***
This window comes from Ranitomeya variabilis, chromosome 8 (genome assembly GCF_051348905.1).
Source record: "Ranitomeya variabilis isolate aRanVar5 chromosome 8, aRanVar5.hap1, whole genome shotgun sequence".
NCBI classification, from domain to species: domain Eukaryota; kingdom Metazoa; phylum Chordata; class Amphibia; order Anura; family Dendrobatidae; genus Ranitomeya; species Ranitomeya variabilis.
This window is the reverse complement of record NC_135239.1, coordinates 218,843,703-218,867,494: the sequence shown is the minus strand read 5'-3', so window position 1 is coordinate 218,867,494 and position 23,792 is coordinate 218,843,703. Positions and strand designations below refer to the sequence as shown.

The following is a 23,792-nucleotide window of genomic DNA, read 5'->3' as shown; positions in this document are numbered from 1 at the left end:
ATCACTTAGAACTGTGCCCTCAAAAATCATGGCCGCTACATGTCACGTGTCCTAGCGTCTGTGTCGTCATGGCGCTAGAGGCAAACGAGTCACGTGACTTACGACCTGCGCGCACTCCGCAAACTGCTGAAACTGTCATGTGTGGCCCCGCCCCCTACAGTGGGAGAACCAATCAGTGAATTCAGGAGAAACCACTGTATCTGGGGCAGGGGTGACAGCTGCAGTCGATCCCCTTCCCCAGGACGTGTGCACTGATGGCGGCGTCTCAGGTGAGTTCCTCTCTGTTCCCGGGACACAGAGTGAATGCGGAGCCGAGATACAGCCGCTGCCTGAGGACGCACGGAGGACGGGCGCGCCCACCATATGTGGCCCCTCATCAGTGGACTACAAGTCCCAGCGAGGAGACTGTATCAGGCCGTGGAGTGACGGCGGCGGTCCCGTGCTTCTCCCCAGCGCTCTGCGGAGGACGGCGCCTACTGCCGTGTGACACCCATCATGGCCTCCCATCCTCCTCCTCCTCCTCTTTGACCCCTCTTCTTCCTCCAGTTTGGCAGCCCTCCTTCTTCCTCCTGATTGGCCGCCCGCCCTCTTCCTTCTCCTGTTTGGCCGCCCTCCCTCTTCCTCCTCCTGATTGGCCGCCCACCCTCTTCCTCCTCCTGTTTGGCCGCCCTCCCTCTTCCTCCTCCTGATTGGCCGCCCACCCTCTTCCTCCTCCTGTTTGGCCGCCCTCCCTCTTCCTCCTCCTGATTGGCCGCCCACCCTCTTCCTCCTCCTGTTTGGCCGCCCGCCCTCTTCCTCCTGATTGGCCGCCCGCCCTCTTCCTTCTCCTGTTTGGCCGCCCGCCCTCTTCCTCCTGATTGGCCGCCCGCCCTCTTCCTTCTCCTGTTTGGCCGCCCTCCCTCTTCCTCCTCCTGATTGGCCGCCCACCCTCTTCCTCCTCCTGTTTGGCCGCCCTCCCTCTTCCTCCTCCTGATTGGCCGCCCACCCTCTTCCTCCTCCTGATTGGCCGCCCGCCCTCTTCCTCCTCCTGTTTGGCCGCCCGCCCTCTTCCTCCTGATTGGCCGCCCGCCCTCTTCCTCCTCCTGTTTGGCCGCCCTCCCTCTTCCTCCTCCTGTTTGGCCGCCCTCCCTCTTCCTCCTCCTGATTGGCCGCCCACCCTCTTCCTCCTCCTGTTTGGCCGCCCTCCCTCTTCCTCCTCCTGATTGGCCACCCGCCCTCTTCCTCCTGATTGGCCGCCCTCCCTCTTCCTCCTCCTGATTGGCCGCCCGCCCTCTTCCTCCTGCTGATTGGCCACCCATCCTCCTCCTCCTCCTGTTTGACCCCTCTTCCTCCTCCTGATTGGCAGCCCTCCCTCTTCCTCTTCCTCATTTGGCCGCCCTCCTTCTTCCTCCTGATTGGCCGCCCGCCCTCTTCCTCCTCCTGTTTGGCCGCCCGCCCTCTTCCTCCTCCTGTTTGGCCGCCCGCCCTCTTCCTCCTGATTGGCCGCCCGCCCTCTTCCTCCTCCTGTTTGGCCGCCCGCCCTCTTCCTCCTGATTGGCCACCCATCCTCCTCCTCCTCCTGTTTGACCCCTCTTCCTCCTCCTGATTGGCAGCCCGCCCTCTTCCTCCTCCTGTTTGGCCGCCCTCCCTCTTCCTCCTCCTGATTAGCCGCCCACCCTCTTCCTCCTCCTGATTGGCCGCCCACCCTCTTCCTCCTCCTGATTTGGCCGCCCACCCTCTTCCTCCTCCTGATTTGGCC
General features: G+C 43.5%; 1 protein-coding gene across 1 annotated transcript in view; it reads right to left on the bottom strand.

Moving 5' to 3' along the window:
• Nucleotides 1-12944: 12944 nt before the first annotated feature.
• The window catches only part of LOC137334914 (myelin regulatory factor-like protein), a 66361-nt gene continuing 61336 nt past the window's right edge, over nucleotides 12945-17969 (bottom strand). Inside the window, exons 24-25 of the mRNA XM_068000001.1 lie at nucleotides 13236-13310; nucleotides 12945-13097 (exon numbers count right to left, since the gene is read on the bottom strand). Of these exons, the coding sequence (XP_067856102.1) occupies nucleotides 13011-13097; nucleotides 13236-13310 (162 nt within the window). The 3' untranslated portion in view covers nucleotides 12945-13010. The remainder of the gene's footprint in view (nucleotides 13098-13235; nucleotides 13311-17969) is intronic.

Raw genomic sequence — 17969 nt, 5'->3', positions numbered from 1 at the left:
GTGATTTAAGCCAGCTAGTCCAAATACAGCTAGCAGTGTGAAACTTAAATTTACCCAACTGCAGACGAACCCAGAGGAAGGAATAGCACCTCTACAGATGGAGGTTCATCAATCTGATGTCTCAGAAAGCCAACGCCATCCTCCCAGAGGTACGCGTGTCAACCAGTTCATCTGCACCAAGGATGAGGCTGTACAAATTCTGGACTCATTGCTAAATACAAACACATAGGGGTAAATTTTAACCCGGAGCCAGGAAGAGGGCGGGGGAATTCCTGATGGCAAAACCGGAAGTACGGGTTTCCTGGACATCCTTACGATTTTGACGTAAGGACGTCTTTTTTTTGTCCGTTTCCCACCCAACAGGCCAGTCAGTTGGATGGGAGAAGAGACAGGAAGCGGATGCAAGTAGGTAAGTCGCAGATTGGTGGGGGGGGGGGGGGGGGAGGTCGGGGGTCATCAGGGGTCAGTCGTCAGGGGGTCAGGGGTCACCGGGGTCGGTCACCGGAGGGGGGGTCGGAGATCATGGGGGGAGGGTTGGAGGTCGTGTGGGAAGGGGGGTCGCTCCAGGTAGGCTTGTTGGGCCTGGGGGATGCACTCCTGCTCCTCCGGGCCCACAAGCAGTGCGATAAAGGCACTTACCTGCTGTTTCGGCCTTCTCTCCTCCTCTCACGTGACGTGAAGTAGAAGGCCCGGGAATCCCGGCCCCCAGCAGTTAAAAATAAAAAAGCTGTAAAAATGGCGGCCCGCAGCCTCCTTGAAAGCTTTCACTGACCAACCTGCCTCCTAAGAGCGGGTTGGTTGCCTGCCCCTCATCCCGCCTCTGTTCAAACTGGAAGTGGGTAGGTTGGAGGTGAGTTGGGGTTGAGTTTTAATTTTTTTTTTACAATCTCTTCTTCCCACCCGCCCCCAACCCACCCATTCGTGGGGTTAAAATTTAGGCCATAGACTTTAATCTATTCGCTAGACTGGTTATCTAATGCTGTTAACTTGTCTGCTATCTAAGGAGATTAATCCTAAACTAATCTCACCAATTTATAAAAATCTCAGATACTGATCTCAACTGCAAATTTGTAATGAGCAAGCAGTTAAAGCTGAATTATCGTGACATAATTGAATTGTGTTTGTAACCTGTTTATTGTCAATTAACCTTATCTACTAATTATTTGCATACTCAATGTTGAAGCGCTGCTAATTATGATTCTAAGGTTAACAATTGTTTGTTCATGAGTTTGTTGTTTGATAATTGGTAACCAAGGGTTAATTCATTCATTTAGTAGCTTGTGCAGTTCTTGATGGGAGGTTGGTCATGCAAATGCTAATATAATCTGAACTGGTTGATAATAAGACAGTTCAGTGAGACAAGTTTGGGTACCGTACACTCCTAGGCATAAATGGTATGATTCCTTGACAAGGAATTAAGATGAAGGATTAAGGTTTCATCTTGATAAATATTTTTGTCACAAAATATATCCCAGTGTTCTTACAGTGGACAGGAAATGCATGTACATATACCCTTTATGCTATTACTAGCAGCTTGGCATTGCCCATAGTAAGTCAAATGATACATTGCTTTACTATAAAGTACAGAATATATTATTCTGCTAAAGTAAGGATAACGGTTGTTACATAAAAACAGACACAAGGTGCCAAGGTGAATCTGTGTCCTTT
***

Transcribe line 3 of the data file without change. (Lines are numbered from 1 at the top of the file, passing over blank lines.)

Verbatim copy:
NCBI classification, from domain to species: domain Eukaryota; kingdom Metazoa; phylum Chordata; class Amphibia; order Anura; family Dendrobatidae; genus Ranitomeya; species Ranitomeya variabilis.